Earle Stuard, a member of the Sumner Planning Commission, shot ahead of incumbent Sumner City Council member Ed Hannus, capturing 40.72 percent of the Aug. 6 primary election vote as of Friday afternoon.
The two advanced to the general election in November for the Position 1 Sumner City Council seat. Hannus collected 24.19 percent of the vote despite a voter turnout of less than 20 percent, according to the Pierce County Auditor’s office.
“I feel great,” said Stuard, who plans to doorbell in different areas of town that he wasn’t able to reach during the primary campaign season.
Of 445,539 registered voters, 88,304 ballots had been counted as of Friday, according to the auditor’s office.
The Sumner City Council was one key race, along with the Position 4 seat on the Puyallup School District’s Board of Directors.
Stuard said he’ll reach out to other primary candidates Jody Wilkins and Melody Pederson to seek their endorsement of his campaign.
“I think Jody and Melody have great ideas,” he said. “We all come from the same perspective, that it’s time for a little bit of a change (on council). I know they’re very interested in getting input from the public regarding council actions, and that is very important to me as well.”
Wilkins and Melody finished with 14.63 and 19.97 percent of the vote, respectively.
Hannus said he recognizes he is in the No. 2 spot for the Position 1 race, but he’s not letting it bother him.
“I feel fantastic about that,” he said. “When we come to the finals, we’ll do much better.”
One thing he hopes will be different is that the auditor’s office will include his work experience, education and community experience in the general election voters’ pamphlet.
“I do have a bachelor’s degree from Washington State University and a master’s equivalent from University of Colorado in management analysis,” Hannus said.
Hannus’ background is in transportation engineering. For 14 years, he worked as a project manager for the state Department of Transportation. Outside of work history, Hannus is a member of the Sumner Rotary Club and the Sumner Historical Society, and he served as a volunteer Sumner firefighter for 14 years.
“I am really interested to continue serving the citizens of Sumner,” Hannus said. “I have the best intention to keep Sumner a good place to raise a family.”
Stuard said he will continue to reach out to people and let them know his thoughts and ask what issues are important to them.
“Some people get animated in what is important to them,” Stuard said. “I promise to work hard to find solutions that work for everybody.”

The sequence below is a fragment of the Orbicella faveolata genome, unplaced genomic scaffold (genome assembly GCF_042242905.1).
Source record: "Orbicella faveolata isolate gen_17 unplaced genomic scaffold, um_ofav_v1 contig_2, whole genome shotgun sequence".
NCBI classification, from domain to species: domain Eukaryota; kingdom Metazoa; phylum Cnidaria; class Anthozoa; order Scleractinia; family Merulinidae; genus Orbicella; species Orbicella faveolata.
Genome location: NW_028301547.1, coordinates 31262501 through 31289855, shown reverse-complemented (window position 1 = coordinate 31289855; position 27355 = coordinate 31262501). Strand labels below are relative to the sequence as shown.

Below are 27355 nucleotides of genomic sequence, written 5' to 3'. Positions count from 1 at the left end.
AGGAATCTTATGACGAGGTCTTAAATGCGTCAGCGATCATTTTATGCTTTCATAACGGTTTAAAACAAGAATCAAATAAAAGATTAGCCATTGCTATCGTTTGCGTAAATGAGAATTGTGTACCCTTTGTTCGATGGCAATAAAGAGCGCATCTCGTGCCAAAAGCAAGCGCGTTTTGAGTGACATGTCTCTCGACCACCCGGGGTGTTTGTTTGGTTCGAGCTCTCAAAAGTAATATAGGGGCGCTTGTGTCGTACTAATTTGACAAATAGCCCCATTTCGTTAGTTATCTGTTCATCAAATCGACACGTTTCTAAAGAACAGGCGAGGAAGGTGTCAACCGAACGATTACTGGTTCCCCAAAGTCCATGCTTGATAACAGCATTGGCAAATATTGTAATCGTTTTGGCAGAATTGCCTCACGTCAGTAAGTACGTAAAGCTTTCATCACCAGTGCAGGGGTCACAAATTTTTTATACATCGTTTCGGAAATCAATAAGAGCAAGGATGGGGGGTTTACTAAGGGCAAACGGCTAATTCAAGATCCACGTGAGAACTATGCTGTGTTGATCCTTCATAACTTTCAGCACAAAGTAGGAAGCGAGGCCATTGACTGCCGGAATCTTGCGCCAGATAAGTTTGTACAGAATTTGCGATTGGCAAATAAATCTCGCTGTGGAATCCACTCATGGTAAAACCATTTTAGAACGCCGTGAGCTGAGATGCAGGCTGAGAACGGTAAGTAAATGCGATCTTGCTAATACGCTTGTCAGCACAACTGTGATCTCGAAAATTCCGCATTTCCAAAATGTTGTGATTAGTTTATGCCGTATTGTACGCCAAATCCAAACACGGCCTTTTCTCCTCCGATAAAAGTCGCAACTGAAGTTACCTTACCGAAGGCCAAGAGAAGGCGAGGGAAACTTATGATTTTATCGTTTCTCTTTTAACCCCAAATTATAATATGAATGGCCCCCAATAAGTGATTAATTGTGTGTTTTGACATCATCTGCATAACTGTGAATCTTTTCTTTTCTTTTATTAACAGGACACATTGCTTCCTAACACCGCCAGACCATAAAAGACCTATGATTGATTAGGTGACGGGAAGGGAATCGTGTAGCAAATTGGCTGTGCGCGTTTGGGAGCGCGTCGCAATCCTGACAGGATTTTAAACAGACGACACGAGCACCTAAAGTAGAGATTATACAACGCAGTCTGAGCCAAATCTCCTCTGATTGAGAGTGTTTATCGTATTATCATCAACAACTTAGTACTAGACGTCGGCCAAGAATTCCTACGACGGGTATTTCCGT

Hannus said he supports of the sale of the Sumner Golf Course and is excited to welcome the new YMCA. One thing he does not favor of is the prospect of coal trains going through town and their impact on access for emergency vehicles that need to cross the train tracks.
If Hannus is re-elected, he said he will work hard to make sure something positive is done about the Red Apple lot in downtown Sumner.
In the Puyallup schools race, Kathy Yang captured 44.82 percent of the vote.
“I didn’t know what to expect,” Yang said. “I was pleasantly surprised and grateful for all the support I’ve gotten.”
Yang said Karen Edwards is very capable with good ideas and is a worthy opponent. Edwards came in second in the primary with 35.25 percent of the vote.
“I plan to get out there and meet as many people as I can and talk about my priorities and listen more to what people are saying,” Yang said.
If Yang is elected, she said she said a top priority would be to address why the school bond failed.
“We need to reassess where the money is going and do a public evaluation to see why it didn’t pass and why people didn’t even vote,” she said.
Edwards said her biggest emphasis moving forward will be to advocate for the inclusion of more innovative programs in elementary classrooms. She said she would like to see science, technology, engineering and math curriculum there.
“I’ve met with some local groups that are willing to help us with that,” Edwards said. “People are really interested in STEM programs for elementary-age students. They agree that we don’t have any specialty programs in the elementary schools.”Reporter Andrew Fickes can be reached at 253-552-7001 or by email at firstname.lastname@example.org. Follow him on Twitter, @herald_andrew.